Martin is a candidate for the U.S. Senate. He has the legal right to say anything he wants about his opponent, Mark Kirk, on and off the air. Martin is taking full advantage of that.
"It's very simple. It's to inflame the electorate," said Andy Martin, (R) Candidate for U.S. Senate.
Martin tried inflaming the electorate last week with radio ads that questioned Kirk's sexual orientation. On Wednesday, Martin hit the airwaves with radio spots accusing Kirk of covering up former Congressman Mark Foley's affairs with Congressional pages.
Kirk's campaign did not respond to the latest ad. The radio stations airing the spots don't have a choice but to sell the time to Martin because the Federal Communications Act requires it.
"As long as you candidate running for federal office, then the broadcast stations must give you reasonable access and may not censor your ad," said Rick Morris, Northwestern.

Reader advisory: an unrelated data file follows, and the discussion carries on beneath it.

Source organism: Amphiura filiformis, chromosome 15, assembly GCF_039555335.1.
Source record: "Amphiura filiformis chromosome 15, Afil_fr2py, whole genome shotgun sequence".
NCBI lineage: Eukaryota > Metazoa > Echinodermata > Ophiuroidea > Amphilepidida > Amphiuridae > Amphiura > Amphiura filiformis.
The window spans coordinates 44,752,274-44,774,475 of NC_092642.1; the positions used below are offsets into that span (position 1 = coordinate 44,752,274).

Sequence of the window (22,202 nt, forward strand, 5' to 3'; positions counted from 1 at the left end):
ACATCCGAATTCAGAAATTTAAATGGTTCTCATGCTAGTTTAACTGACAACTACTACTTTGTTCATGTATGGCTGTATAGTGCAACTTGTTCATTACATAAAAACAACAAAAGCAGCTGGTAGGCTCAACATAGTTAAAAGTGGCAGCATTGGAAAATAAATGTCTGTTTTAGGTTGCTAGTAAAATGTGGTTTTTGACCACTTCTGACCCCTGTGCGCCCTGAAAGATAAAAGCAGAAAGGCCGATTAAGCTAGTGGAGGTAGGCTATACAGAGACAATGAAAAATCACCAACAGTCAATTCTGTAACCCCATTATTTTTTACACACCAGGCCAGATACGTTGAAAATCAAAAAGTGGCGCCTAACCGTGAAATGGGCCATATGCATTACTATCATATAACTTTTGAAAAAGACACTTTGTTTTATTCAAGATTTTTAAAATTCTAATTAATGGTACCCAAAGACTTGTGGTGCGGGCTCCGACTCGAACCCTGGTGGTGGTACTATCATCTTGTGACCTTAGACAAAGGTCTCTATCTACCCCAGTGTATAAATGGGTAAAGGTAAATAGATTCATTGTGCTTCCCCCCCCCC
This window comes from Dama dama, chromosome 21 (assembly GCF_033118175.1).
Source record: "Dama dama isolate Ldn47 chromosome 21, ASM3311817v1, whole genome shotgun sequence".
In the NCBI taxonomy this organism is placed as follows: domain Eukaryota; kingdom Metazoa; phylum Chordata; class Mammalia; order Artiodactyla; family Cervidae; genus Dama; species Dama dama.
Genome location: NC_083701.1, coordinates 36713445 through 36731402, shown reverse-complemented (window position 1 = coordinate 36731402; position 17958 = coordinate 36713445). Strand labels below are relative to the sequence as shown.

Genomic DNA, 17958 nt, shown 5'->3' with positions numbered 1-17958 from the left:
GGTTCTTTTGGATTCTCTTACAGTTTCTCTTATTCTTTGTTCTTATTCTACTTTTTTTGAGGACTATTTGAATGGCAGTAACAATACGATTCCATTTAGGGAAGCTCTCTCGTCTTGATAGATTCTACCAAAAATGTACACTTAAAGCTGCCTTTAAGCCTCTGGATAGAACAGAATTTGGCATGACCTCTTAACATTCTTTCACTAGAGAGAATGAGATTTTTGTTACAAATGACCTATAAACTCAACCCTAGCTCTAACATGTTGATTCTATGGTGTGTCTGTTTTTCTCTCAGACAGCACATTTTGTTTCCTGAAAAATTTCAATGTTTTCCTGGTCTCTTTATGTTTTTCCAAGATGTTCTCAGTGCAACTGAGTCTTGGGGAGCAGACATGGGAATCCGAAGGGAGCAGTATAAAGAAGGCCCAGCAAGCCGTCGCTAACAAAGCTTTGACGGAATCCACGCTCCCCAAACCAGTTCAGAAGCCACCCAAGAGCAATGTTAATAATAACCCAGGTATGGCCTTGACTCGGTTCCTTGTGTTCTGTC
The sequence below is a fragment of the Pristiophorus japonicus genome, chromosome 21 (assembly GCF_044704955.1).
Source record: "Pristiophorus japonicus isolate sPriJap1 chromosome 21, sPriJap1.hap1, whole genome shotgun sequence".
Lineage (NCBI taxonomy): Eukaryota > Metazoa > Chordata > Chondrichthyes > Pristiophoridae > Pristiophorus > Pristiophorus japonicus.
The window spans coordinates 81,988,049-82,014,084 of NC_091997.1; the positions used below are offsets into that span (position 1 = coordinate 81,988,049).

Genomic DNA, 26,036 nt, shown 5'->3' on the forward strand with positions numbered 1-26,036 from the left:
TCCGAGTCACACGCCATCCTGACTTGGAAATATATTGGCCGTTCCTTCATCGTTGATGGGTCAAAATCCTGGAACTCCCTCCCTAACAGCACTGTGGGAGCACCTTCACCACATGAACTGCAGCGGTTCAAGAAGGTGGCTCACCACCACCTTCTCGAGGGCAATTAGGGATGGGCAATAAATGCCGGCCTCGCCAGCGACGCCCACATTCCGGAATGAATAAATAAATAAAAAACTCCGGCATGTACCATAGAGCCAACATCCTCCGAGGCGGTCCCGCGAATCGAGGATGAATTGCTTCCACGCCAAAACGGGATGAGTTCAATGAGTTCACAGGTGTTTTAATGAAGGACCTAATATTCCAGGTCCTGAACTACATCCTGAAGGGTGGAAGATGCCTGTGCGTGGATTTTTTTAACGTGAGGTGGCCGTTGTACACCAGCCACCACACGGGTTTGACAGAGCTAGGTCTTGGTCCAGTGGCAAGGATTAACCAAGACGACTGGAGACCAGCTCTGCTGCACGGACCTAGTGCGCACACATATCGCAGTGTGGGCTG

Following some controversial abortion ads in the early 1990's, the law changed allowing stations to air a disclaimer for inflammatory political ads.
"It's permissible to put a disclaimer before the ad that it doesn't reflect the views of the station," said Morris.
The Illinois Republican Party backs Kirk. While the party denounces Martin's ads, Chairman Pat Brady supports the First Amendment and believes Martin has the right to air them.
"It doesn't hurt Mark Kirk. And I think that voters, at the end of the day, will remember that he was over serving Afghanistan while Andy Martin was going through the holidays with these ridiculous accusations," said Brady.
When Martin's first inflammatory ad came out last week, Kirk was on an active tour of duty in Afghanistan. He is back and is scheduled to speak at the Union League Club Thursday.
Martin said there are more ads to come.